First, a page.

Source: http://theoaklandpress.com, August 16, 2011
By: J. Patrick Pepper
The U.S. government has agreed to pay more than $10.8 million for environmental cleanup related to military manufacturing in the city’s South End.
Ford Motor Co. and Severstal North America will split the money, which is to be used for environmental remediation at the Rouge complex and adjacent property. Ford on Friday filed documents in U.S. District Court in Detroit that detail the terms of the deal that, if approved by Judge Bernard Friedman, would end a 7-year-old lawsuit.
The litigation began in 2004 when Ford filed suit against the government seeking contributions for federally mandated clean-up work on the site. Ford reasoned that because the government has at various times seized control of the facilities for wartime manufacturing, it should be responsible for helping pay some of the estimated $99 million future tab for removal of pollutants and contaminants that have accumulated due to nearly a century of heavy industrial activity at the site.
Upon its completion in 1917, the complex immediately was thrust into defense manufacturing, producing submarine-chasing Eagle Boats for the Navy in World War I. During World War II, airplane parts, trucks, jeeps and other military machines were built at the complex.
The 1,200-acre complex has been home to blast furnaces, steel mills and foundries, as well as plants for metal stamping, engines, glass and tires. It has produced large amounts of coal tar and other waste.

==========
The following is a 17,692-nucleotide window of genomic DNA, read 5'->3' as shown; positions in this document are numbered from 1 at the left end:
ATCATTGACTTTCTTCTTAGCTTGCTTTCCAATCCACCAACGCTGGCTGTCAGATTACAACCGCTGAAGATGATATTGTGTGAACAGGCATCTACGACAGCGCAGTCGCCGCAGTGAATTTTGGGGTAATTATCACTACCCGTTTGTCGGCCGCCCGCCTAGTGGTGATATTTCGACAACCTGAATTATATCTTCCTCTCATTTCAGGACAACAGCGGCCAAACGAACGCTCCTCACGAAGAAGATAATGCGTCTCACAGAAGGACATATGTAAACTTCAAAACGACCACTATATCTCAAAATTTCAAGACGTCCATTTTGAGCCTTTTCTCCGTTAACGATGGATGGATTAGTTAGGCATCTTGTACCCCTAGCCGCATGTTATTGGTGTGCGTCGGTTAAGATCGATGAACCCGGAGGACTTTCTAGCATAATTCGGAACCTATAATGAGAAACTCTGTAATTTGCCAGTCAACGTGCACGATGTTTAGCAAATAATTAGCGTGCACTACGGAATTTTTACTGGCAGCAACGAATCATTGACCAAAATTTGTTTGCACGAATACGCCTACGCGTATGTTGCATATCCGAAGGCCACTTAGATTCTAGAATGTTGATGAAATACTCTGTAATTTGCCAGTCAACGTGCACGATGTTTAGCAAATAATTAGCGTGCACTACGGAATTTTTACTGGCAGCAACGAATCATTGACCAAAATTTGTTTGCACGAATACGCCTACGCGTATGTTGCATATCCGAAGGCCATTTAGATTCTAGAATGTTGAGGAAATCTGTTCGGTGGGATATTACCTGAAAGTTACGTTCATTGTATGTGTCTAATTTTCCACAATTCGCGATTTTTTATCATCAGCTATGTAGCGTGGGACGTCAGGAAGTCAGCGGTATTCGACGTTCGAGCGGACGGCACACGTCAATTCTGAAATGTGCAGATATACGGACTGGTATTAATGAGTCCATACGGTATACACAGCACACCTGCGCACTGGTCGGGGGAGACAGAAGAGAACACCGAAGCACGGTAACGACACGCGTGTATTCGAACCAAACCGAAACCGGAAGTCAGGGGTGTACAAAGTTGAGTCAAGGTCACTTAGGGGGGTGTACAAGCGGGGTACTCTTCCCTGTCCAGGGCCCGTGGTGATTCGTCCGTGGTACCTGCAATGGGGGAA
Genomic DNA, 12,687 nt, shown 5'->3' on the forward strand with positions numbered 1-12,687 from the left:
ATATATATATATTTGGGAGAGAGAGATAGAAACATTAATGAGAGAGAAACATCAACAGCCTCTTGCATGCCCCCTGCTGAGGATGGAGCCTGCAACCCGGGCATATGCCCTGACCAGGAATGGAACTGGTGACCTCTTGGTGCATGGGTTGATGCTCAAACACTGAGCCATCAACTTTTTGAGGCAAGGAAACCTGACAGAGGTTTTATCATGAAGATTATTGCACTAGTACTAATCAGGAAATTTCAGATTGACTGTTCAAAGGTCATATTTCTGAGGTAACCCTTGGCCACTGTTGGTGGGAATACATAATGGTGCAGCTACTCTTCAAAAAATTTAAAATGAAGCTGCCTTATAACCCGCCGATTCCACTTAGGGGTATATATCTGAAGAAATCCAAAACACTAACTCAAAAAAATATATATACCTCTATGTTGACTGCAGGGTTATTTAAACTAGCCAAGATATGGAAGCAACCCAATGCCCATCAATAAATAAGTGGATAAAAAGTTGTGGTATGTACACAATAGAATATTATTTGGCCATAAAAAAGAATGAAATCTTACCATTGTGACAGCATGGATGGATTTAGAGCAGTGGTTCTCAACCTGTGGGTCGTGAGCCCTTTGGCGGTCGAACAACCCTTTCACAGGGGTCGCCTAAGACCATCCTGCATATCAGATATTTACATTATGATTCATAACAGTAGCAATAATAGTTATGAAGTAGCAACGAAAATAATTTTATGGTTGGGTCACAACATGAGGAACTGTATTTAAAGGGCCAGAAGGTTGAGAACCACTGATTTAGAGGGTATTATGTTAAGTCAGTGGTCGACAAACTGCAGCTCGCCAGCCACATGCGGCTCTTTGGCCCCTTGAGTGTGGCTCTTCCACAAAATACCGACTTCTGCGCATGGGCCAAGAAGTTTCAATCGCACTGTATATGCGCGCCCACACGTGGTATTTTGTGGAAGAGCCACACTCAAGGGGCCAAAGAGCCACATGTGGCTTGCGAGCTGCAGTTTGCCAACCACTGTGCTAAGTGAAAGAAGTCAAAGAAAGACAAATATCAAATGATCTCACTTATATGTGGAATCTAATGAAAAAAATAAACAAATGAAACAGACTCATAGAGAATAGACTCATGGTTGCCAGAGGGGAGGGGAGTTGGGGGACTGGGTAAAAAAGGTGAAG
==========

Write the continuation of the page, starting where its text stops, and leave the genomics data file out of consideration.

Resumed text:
A May court filing said the site has as much as 65 million gallons of wastewater in ponds and lagoons. Ford sold the steelmaking part of the site to Severstal in 2004.
Other environmental lawsuits remain unresolved. In 2008, Ford and Severstal sued a unit of DTE Energy Co. over environmental claims. The suit centers on 22 acres near the Rouge complex that Michigan Consolidated Gas Co. sold to Ford in 1968 to expand a wastewater treatment plant. MichCon countersued over what it said was environmental damage to its remaining property in the area.
MichCon also sued the U.S. government over the decision of the Army Corps of Engineers to rechannel the Rouge River in the 1960s, saying that caused the continuing release of hazardous materials.
In 1962, Congress authorized a flood control project that included widening and straightening the Rouge River in the vicinity of the disputed land, according to court filings.
The resulting plan for that area was for the Army Corps of Engineers to realign the river, effectively shifting it southwest away from Schaefer Road. Consequently, some land moved from the “MichCon side” of the river to the “Ford side.”
In 1968, Ford purchased 22 acres on what would be the new Ford side, thereby expanding its 26-acre parcel between Schaefer Road and the Rouge River to 48 acres.
The U.S. government executed the planned realignment from 1970 to ’73, cutting a new river channel through a portion of the former MichCon property.
Of the recently finalized agreements among Ford, Severstal and the government, nearly $6.6 million covers the original Rouge complex property, while the other $4.25 million agreement covers a 48-acre parcel southwest of the complex, which includes the 22-acre MichCon parcel.
(The Associated Press contributed to this report.)